The administration of Manchester construction haulier Digway was precipitated by Stobart Rail withholding £317,000 from the company after its new management discovered it had overpaid by hundreds of thousands of pounds.

The detail is included in a report to creditors from administrator Cowgill Holloway Business Recovery, which explained how a string of bad debts also caused cashflow problems to Digway.

At its peak, the haulier was making revenues of £3.06m, but in late 2018 and early 2019, two bad debts caused by insolvencies put a £60,000 hole in its cashflow.

Digway then tendered successfully for a minimum 12-month contract with Stobart Rail & Civils and it invested heavily in trucks and plant to deliver the work.

Another £50,000 bad debt followed before a change in management at Stobart Rail prompted a financial review and the revelation that Stobart had overpaid Digway.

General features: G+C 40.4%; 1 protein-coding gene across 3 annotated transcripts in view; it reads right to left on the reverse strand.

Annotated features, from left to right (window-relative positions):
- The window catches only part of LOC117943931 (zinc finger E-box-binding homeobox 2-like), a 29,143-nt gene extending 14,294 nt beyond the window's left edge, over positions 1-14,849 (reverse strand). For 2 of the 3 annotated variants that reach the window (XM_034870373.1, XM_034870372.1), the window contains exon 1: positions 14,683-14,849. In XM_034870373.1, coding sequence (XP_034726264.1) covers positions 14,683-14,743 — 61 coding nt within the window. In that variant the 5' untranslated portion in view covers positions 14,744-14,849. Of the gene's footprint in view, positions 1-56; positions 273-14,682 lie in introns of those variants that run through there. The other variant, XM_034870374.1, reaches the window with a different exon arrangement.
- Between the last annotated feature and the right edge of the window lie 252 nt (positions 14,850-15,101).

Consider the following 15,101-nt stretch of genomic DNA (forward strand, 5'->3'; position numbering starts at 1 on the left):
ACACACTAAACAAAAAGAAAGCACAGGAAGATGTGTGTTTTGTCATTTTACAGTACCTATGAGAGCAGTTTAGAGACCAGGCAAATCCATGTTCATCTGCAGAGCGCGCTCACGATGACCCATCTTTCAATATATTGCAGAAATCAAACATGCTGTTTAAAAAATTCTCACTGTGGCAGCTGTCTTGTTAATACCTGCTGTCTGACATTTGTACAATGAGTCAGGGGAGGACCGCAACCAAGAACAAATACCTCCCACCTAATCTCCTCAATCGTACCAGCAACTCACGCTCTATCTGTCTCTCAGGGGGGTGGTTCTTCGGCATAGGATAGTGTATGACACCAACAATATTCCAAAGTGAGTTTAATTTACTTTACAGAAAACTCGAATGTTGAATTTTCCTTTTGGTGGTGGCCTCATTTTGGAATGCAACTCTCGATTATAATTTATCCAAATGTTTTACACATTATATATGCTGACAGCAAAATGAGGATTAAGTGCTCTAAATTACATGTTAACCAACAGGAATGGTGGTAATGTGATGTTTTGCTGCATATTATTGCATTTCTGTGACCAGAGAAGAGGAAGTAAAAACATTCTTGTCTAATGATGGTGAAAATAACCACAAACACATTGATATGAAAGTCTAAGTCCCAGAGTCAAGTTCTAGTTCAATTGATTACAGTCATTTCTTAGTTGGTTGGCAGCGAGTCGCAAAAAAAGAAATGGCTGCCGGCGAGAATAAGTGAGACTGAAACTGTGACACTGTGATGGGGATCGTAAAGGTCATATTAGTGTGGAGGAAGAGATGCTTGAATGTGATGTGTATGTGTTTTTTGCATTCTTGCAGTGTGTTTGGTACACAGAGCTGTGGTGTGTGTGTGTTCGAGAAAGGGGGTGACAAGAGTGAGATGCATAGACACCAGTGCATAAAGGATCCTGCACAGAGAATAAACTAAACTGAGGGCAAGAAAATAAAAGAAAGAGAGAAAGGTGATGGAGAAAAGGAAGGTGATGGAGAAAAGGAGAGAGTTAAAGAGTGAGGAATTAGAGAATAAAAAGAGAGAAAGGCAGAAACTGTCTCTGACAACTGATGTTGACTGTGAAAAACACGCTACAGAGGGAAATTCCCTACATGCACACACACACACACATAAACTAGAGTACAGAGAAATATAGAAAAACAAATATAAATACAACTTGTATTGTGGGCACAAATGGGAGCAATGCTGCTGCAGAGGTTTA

The report said: “As such, [Stobart] was withholding payment of invoices totalling £317,000.

“To assist with short-term working capital, the company sought further financial support and obtained a £250,000 loan.”

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In order to reduce costs from the Stobart fallout, the company returned some financed machinery, but incurred a penalty of around £30,000 as a result.

Subcontractors taken on for the Stobart contract were also told they would not be receiving any further work.

Digway managed to negotiate a £250,000 settlement with Stobart, but poor weather at the beginning of the year coupled with reduced income and rising costs led to the business running out of funds.

The report said an independent third party CDL then approached Digway, interested in acquiring the company.

A company voluntary arrangement was rejected and so the company entered into administration on 11 May, with a pre-packaged sale to CDL taking place the following day for £20,000.

The deal did not include a transfer of any Digway staff, who were all made redundant.

Deloitte added that no directors of Digway are involved in the management or ownership of CDL.